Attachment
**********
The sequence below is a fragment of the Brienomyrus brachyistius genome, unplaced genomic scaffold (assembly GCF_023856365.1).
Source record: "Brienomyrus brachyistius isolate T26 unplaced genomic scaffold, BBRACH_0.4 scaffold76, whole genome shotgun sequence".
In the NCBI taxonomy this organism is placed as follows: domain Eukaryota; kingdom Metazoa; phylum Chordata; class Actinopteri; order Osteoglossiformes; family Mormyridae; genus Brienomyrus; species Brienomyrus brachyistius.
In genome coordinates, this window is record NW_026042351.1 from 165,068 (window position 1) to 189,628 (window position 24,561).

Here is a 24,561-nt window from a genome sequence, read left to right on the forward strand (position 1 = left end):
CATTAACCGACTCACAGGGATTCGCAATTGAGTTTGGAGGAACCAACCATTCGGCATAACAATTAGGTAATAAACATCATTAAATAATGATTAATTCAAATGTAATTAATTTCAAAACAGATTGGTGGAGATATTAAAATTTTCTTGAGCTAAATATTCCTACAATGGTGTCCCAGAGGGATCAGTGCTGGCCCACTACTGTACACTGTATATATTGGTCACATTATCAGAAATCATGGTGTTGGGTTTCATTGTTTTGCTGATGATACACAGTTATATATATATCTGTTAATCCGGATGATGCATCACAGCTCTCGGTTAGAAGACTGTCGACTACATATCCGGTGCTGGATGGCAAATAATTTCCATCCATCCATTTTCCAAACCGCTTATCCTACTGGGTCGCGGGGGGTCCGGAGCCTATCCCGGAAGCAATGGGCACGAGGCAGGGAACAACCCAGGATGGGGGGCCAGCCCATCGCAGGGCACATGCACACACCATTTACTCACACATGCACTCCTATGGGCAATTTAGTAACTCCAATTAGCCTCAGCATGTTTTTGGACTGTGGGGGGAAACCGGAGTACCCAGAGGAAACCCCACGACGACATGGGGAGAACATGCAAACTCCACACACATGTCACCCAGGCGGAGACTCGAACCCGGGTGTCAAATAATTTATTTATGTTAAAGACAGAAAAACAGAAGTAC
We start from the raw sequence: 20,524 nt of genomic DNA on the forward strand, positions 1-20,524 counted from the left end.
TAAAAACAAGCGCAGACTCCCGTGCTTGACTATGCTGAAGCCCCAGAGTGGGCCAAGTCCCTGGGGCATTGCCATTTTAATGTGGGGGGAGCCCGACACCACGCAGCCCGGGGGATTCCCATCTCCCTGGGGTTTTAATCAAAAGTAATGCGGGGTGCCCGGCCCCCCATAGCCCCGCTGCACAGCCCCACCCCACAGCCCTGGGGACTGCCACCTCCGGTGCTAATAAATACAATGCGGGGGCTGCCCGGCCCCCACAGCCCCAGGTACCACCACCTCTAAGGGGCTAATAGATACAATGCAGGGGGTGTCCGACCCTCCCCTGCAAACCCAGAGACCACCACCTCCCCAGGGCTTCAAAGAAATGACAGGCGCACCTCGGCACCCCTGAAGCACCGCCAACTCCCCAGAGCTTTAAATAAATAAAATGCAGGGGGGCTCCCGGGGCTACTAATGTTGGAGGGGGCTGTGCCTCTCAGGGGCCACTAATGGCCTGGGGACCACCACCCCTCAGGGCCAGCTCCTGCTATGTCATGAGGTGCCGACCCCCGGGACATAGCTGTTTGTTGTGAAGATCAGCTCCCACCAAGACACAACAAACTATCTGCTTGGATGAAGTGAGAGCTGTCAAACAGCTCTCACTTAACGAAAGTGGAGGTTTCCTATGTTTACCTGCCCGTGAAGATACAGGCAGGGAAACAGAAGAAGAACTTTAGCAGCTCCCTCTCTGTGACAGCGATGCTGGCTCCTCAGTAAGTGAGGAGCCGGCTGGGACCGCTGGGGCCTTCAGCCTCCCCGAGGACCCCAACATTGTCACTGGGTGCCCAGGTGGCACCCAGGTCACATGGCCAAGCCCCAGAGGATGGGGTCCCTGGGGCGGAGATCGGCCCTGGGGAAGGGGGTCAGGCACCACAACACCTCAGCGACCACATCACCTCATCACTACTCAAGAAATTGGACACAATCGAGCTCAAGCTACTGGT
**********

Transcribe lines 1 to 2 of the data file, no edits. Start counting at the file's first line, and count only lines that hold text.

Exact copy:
The sequence below is a fragment of the Brienomyrus brachyistius genome, unplaced genomic scaffold (assembly GCF_023856365.1).
Source record: "Brienomyrus brachyistius isolate T26 unplaced genomic scaffold, BBRACH_0.4 scaffold76, whole genome shotgun sequence".